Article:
2. Break the seal between the glass and the gasket with a hook tool or plastic stick.  Repeat on the inside surface. The firmer the plastic stick the better it is for installation.
  3. Go to the inside of the cab and using a tool or gloved hand push outward on one of the top corners of the glass until it is free from the gasket. This will take a considerable amount of pressure. Some techs will use their feet to start the removal process and then switch to their hands once the corner is free. If the glass was originally bonded to the gasket with urethane or an adhesive, it may be necessary to use a cold knife with a stubby blade to cut the glass free from the bond. Just insert the blade between the gasket and the glass and cut it free.
  4. Once the glass is out, clean the glass “U” channel of debris.
  5. Lubricate the gasket liberally with water or approved glass cleaner.
  6. Place the lower glass edge in the gasket channel and seat it in place.
  7. Use a plastic stick to lip the glass into the gasket channel. Work about 4-6 inches at a time. Run the stick back and forth to position the gasket lip to the glass edge. When the gasket lip falls under the glass edge, then pat down the glass slightly to position it deeper into the channel. When patting down the glass use the flat of your hand and never a closed fist or ball of your hand. This concentrates pressure and can cause breakage. Then lip the next 4-6 inches. Continue that pace around the entire glass edge. Do not insert one corner and then the opposite corner. This can cause breakage of the glass. Rather, lip in a continuous fashion around the glass.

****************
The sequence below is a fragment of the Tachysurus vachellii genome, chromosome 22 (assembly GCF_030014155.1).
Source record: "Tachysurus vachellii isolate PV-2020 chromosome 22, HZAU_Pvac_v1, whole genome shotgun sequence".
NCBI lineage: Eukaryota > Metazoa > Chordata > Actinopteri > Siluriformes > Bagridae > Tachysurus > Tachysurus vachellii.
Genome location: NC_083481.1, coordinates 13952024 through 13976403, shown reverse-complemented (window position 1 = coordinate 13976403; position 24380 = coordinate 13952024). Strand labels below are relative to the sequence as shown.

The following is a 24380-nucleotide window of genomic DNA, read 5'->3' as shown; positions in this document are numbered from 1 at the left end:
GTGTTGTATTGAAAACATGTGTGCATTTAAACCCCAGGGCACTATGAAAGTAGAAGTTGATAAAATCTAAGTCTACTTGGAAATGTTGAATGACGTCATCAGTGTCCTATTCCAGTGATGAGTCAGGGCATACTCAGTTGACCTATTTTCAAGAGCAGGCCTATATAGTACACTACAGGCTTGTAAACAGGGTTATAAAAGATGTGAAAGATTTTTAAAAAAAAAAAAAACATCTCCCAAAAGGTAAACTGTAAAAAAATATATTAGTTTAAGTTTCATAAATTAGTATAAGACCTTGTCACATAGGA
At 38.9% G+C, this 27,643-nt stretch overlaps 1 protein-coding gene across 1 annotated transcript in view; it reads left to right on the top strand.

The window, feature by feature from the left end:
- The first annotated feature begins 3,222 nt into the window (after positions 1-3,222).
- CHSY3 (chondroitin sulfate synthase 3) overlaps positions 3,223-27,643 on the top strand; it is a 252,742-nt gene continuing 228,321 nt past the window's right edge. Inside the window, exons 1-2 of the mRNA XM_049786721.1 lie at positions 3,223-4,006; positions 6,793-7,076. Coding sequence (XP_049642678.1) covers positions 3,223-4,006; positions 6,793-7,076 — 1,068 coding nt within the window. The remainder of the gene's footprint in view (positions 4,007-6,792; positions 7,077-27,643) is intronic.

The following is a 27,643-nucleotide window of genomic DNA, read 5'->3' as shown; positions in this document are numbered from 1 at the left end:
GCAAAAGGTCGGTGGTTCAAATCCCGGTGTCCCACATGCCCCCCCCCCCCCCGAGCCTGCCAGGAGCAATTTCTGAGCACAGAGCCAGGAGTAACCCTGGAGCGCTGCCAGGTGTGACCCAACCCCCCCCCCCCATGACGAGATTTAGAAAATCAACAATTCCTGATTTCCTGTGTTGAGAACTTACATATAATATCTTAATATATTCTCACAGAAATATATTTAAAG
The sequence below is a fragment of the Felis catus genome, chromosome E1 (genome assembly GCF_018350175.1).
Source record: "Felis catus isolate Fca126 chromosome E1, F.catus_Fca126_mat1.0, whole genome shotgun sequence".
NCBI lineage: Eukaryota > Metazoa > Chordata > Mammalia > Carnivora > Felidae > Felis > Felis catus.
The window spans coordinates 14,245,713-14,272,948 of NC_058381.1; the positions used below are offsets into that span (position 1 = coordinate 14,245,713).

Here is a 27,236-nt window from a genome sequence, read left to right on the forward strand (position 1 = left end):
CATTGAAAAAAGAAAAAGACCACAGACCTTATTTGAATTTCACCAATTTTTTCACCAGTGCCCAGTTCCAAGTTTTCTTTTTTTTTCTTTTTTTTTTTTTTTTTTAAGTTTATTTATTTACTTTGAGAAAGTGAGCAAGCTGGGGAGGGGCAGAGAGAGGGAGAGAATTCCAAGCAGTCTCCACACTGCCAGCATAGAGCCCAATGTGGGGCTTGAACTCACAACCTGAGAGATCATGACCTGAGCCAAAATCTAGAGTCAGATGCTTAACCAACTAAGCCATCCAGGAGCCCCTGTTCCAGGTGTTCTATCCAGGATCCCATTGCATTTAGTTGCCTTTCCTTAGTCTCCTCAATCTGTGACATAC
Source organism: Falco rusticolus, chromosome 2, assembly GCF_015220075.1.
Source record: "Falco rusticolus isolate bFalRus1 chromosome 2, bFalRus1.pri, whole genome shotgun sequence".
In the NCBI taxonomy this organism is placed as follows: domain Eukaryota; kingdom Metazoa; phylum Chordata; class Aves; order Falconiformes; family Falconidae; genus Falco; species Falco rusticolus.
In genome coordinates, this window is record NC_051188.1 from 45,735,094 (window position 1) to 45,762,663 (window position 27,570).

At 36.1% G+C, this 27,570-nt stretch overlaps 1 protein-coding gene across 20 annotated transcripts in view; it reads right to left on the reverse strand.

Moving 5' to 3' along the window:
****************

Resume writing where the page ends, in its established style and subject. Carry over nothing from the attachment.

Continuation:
8. When all sides are in, the glass will fall into the “U” channel.
  9. Wipe away any standing lubricant and dry as much as you can.
  10. Seal around the perimeter with the adhesive or sealant required and re-install or engage the locking device.
  11. Once sealed, wet down the oozing sealant with water and scrape the excess from the glass with a razor blade. Then take a clean paper towel and make one swipe around the perimeter to wipe clean and dry.

The lip-in installation will take more practice than a rope-in method but once mastered, it is a relatively easy install.